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Scripture: Matthew 12:22–37
In Matthew 12:31, Jesus is recorded as saying, “Every sin and blasphemy can be forgiven—except blasphemy against the Holy Spirit, which will never be forgiven.”
This is a frightening truth, and one that’s been parsed in so many ways over so many centuries as to make it seem indecipherable. What does it mean exactly to commit “blasphemy against the Holy Spirit”? Here are some of the theories that have been circulated over time.
Theory #1. It was a sin specific to the Pharisees of Jesus’ day, committed when they claimed Jesus’ was empowered by Satan. This was the view of early church fathers such as Jerome and John Chrysostom. According to them, this sin could only be committed when Christ lived on the earth, and so would not apply to anyone after that time.
Theory #2. It is the stubborn unwillingness (the impoenitentia finalis) to repent, all the way until death. St. Augustine and other historic theologians were proponents of this view. Basically, this is the idea that the unpardonable sin is a refusal to accept Jesus Christ by faith for the entirety of one’s life.
Theory #3. It is a “conscious, malicious, and willful rejection and slandering … of the testimony of the Holy Spirit respecting the grace of God in Christ, attributing it out of hatred and enmity to the prince of darkness.” This is the perspective articulated by influential Reformed scholar, Louis Berkhof. He adds that this sin is, “the audacious declaration that the Holy Spirit is the spirit of the abyss, that the truth is a lie, and that Christ is Satan.”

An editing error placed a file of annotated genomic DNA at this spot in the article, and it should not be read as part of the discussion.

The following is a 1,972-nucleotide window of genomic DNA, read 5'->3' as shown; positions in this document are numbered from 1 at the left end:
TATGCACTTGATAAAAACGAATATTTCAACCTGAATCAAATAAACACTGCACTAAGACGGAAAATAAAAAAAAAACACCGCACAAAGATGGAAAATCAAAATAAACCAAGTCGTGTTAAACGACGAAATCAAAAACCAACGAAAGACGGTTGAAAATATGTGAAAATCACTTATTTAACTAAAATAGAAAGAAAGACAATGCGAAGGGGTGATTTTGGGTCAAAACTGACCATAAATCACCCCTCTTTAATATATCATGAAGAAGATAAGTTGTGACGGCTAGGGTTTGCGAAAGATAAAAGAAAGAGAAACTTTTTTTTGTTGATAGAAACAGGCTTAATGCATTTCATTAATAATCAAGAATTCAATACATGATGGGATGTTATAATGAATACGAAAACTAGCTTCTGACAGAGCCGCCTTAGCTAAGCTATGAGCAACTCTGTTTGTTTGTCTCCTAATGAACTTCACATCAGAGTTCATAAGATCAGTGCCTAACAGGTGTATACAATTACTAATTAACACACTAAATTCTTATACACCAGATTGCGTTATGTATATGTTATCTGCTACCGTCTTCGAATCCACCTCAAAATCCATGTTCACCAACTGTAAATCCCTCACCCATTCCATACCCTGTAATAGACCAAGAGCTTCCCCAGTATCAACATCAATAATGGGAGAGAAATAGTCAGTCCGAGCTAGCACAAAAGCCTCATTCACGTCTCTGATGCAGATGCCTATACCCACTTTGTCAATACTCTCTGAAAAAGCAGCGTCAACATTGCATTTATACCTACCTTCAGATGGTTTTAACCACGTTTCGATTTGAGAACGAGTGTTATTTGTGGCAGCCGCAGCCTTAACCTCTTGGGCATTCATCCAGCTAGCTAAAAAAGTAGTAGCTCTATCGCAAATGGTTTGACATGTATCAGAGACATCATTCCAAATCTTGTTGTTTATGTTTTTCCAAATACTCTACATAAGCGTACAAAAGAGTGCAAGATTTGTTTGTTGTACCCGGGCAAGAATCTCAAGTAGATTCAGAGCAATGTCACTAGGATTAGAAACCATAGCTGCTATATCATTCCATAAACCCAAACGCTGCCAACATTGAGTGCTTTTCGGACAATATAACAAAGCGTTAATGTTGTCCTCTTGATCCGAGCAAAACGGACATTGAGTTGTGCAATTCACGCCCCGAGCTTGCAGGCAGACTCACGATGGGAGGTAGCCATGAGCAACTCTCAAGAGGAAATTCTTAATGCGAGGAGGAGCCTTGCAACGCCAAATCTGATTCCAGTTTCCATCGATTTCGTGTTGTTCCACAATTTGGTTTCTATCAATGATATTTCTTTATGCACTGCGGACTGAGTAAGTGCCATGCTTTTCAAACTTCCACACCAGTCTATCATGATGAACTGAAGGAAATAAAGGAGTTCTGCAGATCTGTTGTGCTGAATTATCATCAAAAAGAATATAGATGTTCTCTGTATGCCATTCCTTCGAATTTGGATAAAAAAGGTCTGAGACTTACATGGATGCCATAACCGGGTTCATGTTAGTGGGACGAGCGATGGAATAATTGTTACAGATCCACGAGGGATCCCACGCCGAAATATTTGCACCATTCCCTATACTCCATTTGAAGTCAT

Theory #4. It is a hardened, irrational, irrevocable decision to reject Jesus. The idea here is that of apostasy, of a deliberate and decisive rejection of Jesus as Lord. This is a popular view among evangelical theologians. Dr. Lawrence O. Richards sums up this thinking when he says, “Speaking against the source of Jesus’ power was, first of all, a recognition of its supernatural origin, and second, a hardened rejection of Jesus Himself.… Their choice, made in the face of all the unique evidence which Jesus Himself had presented to them, was irrevocable; they had chosen to step beyond the possibility of repentance.”
Theory #5. It is deliberately honoring Satan for the work of the Holy Spirit. This is also a common view, as articulated by Anglican Evangelical scholar, F. F. Bruce. He says the Pharisees were charged with blaspheming the Holy Spirit because “They deliberately ascribed the Holy Spirit’s activity to demonic agency.”
So what exactly is the unpardonable sin? I don’t think anyone has yet come up with a complete definition—and I think that’s OK. Bruce seems to speak for all opinions when he says, “The nature of this sin is such that one does not repent of it,” and thus “The very fact of [one’s] concern over having committed it proves that they have not committed it.”
ST 252–253; TC 561; HSJ 89–90
“So what exactly is the ‘unpardonable sin?” is reprinted from Bible-Smart: Matthew © 2023 Nappaland Communications Inc. Published Tyndale House Publishers/Rose Publishing. All rights reserved. Reprinted by permission.
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